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Author: Subject: Fluoromethylsulphonic derivatives
chornedsnorkack
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[*] posted on 30-11-2023 at 10:14
Fluoromethylsulphonic derivatives


The group CH3SO2- is mesylic group, symbol Ms. It is a useful radical. MsOH does have thermal stability limitations - it is said to decompose slowly from 225 Celsius and rapidly from 250 Celsius as
CH3SO2OH=CH3OH+SO2
The group CF3SO2- is triflic group, symbol Tf. It also is a useful radical. TfOH is more stable than MsOH, being stable to 350 Celsius while it boils at 162 Celsius.

Are there any acids in the forms of CH2FSO2OH and CHF2SO2OH? How robust are they for handling? How useful are they to tune the properties of their derivatives?

Now, dimethylsulphone is a fairly stable and inert substance. It is resistant to base... CH3SO2CH3 has pKa about 31.
Realize that when you express it without symmetry, dimethylsulphone is CH3Ms!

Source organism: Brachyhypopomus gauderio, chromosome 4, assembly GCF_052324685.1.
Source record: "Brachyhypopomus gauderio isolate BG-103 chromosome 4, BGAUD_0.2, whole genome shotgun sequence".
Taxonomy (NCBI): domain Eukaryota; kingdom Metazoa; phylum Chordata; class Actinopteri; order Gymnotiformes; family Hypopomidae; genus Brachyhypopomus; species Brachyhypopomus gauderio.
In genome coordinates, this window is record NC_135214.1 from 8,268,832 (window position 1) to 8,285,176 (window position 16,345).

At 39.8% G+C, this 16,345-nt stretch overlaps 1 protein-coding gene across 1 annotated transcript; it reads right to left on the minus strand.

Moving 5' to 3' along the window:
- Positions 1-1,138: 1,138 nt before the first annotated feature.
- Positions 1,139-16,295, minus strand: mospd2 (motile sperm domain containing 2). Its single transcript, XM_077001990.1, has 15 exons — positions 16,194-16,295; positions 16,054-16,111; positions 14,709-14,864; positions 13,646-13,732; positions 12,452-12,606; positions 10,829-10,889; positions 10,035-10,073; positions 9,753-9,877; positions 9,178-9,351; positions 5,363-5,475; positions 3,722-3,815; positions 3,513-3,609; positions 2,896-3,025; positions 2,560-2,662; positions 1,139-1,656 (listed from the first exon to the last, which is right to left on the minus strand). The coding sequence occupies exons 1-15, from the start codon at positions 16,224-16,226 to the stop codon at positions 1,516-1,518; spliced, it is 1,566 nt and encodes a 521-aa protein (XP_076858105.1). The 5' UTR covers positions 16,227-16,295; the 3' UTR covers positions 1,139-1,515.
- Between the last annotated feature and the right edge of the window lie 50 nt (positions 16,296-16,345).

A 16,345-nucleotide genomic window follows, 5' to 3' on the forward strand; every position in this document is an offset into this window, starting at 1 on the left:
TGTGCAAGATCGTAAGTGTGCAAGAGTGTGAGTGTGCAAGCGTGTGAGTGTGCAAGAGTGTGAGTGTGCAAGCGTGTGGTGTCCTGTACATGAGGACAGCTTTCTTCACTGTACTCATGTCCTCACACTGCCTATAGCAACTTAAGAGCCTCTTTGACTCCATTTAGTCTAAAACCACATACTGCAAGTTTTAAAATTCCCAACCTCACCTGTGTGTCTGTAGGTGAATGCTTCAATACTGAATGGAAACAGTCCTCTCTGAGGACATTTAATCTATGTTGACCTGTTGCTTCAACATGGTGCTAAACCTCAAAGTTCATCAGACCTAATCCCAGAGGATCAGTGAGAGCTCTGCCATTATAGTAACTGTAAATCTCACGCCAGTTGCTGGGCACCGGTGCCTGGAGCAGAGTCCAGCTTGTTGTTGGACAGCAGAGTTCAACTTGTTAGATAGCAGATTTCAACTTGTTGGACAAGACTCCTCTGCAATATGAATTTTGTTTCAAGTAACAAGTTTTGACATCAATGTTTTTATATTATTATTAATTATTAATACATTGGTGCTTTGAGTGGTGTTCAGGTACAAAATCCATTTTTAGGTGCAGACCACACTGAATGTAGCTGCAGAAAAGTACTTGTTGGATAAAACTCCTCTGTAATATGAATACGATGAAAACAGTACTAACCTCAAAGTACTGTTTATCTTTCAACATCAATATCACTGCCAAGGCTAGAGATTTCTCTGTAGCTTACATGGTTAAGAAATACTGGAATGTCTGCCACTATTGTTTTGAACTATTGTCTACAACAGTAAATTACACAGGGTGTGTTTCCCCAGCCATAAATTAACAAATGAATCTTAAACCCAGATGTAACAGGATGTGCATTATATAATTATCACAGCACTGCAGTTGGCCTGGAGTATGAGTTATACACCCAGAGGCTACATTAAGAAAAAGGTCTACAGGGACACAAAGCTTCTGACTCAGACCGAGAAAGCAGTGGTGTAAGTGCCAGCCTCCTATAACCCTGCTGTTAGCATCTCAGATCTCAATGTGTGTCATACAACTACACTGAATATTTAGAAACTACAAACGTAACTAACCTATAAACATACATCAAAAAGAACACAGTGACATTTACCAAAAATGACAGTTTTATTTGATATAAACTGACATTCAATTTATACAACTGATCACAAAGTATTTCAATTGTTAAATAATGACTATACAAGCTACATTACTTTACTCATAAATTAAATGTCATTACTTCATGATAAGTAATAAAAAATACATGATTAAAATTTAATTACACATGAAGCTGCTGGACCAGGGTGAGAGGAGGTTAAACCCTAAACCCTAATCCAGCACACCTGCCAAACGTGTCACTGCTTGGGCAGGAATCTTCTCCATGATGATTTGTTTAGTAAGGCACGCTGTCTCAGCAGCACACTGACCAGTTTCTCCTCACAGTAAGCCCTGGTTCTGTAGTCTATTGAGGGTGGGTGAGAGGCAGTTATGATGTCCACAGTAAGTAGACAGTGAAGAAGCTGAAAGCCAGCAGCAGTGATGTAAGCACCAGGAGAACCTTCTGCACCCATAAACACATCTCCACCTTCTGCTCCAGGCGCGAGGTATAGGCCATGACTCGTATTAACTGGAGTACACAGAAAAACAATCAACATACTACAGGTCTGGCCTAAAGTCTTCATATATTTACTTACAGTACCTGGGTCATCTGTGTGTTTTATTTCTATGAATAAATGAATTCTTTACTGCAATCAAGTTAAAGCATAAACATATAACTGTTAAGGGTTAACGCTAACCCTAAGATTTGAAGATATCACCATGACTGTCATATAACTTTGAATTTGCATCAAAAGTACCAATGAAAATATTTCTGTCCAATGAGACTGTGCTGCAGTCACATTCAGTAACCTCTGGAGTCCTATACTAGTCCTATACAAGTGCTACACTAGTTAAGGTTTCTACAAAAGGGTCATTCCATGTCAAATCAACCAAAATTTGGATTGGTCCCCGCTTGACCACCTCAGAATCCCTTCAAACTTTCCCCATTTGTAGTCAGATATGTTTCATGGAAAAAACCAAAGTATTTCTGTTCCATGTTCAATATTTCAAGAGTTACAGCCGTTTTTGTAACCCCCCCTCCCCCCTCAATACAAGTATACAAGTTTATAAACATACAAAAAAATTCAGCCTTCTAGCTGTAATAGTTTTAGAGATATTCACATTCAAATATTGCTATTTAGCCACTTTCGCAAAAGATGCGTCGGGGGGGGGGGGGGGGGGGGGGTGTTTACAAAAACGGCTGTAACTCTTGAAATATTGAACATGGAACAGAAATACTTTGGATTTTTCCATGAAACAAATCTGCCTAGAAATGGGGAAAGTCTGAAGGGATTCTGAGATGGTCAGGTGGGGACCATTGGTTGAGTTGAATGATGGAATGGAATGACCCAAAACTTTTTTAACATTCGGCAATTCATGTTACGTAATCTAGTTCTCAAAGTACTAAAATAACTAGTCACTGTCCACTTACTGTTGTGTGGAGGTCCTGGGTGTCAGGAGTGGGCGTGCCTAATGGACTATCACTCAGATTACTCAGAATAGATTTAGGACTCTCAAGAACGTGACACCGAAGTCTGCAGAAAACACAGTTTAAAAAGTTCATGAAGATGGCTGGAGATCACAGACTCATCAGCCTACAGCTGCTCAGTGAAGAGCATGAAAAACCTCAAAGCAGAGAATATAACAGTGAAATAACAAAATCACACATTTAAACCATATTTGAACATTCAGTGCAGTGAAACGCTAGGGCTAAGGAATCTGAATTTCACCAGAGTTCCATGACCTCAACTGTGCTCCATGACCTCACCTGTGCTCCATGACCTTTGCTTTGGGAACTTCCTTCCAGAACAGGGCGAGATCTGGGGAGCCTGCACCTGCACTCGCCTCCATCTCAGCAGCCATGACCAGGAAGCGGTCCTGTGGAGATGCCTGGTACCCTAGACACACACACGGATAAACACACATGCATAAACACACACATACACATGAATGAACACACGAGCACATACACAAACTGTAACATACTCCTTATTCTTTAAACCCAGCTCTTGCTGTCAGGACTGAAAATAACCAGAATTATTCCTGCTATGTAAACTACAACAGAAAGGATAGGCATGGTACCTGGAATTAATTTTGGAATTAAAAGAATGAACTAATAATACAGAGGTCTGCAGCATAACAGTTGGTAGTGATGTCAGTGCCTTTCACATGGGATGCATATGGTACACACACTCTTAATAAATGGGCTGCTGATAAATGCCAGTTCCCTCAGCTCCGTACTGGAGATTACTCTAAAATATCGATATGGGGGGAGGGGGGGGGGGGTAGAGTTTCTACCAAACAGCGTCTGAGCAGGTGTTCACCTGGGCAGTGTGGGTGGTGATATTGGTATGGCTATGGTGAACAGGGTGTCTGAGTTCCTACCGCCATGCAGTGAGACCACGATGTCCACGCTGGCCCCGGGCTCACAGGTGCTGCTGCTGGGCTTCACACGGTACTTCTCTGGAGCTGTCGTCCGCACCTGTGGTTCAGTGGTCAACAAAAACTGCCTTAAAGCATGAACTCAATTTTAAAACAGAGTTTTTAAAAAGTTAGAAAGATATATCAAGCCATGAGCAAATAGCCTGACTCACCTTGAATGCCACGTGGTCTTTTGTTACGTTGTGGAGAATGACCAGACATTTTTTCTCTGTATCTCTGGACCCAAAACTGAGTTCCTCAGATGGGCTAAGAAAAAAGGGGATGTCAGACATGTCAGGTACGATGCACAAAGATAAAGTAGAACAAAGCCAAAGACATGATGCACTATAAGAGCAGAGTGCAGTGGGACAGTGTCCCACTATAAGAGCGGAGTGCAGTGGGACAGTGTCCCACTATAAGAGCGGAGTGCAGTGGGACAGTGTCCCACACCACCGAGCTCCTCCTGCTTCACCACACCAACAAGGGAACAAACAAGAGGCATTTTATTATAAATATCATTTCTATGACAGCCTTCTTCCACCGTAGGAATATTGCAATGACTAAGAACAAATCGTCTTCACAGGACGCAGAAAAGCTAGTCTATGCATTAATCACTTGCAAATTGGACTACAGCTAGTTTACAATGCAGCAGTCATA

What are the pKa and other properties of CH3Tf?
Or how about CH2Ms2? CH2Tf2?
HCTf3, despite having the hydrogen on C, is said to be a stronger acid than HOTf itself. How about HCMs3?
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Dr.Bob
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[*] posted on 30-11-2023 at 17:35


Triflic acid may be mor heat stable, but it is a much stonger acid, and quite reactive. The anhydride and acid chloride of trific is much more reactive than mesyl as well. One useful bit of trivia, is that mesyl chloride often has a top layer of mesyl acid, which can be removed via a sep funnel. This is a good way to clean old mesyl chloride, as it hydrolyzes readily. And triflic anhydride is quite unstable to storage for long, based on my experience.

I do think I have seen some difluoro mesyl compounds, but pretty rare and expensive. I belive that these are not very stable and can rearrange due to the lose of HF to form weird radical like things, but I don't have the papers here to look back at. Even more fun was the triflic acid fluoride, which a coworker once had to use, that was exciting, it etched much of the glassware used badly.
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